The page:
The worst offenders, surprisingly, are the demos. Despite the drums sounding a bit trashier and Liam’s growl going untreated, there isn’t a lot about the demos of “Columbia” or “Rock ‘n’ Roll Star” (or especially “Married With Children”) that provides any new revelations. The studio treatment that the band and producer Mark Coyle wound up giving the tunes was more of a gentle polishing rather than turning these scraps into fully realized songs—they pretty much already were from the get-go. Even the live takes, recorded well prior to the band having any sort of sizable audience like the one they had following Definitely Maybe‘s release, sound exactly how you’d expect a live Oasis take to sound. The band weren’t big on surprises back in the day, and their workmanlike performances got straight to the point without any flourish—just like the songs themselves.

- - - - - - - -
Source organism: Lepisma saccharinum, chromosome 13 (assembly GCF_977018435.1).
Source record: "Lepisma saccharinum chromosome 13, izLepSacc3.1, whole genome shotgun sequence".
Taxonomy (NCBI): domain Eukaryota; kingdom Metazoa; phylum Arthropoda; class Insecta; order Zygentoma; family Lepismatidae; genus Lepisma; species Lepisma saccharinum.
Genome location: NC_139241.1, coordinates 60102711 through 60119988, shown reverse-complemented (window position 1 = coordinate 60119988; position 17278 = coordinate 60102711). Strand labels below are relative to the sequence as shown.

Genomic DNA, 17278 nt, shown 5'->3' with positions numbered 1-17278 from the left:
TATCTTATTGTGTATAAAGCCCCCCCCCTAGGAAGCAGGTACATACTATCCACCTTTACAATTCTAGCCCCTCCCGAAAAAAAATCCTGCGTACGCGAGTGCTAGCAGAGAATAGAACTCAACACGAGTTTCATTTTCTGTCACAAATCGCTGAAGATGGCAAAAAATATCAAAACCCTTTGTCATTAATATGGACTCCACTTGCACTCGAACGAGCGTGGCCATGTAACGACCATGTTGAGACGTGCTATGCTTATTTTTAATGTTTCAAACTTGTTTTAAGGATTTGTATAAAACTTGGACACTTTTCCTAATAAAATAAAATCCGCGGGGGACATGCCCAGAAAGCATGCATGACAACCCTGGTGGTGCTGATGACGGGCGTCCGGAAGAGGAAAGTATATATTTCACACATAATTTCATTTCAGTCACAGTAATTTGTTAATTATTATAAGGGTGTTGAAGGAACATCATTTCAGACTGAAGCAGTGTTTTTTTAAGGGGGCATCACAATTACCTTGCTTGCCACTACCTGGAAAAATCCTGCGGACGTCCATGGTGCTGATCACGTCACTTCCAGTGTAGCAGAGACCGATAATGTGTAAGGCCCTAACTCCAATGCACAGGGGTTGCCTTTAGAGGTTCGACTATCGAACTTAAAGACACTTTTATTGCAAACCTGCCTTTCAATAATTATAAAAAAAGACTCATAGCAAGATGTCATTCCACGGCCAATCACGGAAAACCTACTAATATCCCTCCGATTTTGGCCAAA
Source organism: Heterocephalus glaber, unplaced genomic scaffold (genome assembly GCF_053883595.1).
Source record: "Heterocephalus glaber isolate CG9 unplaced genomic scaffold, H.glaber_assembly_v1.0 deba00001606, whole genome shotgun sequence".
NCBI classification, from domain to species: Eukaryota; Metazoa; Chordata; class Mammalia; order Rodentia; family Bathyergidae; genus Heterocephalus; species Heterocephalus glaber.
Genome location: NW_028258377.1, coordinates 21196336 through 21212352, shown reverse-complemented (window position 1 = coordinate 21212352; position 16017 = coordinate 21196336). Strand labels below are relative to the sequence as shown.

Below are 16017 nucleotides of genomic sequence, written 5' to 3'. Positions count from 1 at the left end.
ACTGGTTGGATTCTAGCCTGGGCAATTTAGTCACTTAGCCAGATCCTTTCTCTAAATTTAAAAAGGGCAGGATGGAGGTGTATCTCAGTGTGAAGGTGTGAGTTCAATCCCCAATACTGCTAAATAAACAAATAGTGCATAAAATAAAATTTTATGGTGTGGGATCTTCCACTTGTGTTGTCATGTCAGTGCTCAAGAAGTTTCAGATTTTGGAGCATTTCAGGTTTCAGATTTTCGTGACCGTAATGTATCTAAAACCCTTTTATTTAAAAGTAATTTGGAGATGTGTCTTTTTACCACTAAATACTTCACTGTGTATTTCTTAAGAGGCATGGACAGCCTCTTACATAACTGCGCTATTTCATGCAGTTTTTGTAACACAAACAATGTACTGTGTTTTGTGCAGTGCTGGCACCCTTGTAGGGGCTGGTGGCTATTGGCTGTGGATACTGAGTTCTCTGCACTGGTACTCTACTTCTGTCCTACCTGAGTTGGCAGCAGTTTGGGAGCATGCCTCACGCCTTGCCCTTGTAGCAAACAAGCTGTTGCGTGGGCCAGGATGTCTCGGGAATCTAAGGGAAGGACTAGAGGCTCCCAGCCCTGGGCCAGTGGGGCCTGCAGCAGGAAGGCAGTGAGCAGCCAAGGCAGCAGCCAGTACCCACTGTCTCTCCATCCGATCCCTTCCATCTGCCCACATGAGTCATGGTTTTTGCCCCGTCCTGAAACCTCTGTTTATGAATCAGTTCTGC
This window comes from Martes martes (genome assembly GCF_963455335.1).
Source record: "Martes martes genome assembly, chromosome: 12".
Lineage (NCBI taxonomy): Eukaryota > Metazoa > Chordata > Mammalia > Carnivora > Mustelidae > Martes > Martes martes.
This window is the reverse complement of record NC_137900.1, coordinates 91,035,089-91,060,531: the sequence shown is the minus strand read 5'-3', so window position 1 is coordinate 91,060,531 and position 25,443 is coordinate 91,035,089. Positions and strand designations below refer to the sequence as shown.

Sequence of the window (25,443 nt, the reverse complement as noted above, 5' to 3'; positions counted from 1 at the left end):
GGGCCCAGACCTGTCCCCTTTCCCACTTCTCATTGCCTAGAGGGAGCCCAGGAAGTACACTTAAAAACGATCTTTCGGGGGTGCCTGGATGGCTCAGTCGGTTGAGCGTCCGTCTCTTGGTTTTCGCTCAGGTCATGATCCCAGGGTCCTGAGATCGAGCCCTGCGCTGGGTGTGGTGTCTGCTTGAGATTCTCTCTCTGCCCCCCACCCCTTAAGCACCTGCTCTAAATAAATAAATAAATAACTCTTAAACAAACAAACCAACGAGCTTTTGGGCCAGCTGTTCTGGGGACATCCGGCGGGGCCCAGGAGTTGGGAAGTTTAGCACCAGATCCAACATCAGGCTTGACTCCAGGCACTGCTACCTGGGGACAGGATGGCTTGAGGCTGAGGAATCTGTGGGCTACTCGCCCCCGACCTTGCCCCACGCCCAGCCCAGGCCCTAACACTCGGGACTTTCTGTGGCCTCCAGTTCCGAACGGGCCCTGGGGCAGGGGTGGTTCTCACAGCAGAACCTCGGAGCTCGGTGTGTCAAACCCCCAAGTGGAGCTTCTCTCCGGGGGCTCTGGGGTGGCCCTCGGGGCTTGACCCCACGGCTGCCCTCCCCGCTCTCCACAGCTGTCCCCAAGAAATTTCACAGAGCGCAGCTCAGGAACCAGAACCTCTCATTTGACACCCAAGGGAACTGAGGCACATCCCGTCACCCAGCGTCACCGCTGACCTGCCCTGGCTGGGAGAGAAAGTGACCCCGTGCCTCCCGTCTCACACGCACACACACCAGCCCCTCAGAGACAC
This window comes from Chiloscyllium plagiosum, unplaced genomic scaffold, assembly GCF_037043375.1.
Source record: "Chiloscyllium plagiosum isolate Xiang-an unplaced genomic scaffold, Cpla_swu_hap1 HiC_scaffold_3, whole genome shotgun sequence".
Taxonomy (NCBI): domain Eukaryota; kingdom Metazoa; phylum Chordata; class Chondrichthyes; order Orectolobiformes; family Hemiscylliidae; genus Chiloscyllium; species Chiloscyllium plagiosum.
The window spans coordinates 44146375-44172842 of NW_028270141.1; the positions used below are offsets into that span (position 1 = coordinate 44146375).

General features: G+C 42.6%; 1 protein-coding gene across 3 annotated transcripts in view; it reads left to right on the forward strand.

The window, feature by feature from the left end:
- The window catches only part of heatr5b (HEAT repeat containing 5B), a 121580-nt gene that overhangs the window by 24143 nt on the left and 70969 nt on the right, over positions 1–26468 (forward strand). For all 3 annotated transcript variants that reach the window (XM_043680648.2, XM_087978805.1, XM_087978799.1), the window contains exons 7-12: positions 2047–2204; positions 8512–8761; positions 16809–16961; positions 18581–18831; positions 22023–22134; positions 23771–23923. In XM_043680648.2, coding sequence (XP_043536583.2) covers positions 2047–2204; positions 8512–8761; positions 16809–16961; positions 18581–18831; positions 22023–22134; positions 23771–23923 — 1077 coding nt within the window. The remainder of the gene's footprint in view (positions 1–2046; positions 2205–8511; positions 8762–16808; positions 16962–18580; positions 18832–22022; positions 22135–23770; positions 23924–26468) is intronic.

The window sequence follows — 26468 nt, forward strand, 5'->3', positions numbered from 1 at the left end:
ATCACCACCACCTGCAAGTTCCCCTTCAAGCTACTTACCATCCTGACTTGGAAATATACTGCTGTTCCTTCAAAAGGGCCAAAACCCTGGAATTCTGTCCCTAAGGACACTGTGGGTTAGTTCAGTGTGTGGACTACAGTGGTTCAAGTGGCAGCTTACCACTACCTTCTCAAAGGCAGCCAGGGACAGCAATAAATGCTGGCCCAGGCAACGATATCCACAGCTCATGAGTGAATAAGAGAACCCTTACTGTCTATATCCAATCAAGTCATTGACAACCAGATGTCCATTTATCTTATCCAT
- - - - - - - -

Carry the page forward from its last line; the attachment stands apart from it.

Thus, the best revelations to be found here, in fact, are the B-sides coupled with a few era-specific outliers. Virtually every single B-side you could want makes an appearance here, from the tragically oft-forgotten “D’Yer Wanna Be a Spaceman?” (which also has a fun live version as well) to the excitable “Cloudburst” to the band’s remarkably unimaginative live take on the Beatles “I Am the Walrus”. People who bought that other must-have Oasis album, 1998’s B-side compilation The Masterplan, will no doubt be familiar with a lot of the picks here, as that album pretty much cherry-picked the best of the bunch, like the single best ballad Noel ever wrote, “Half the World Away”, here closing out the Deluxe Edition‘s second disc.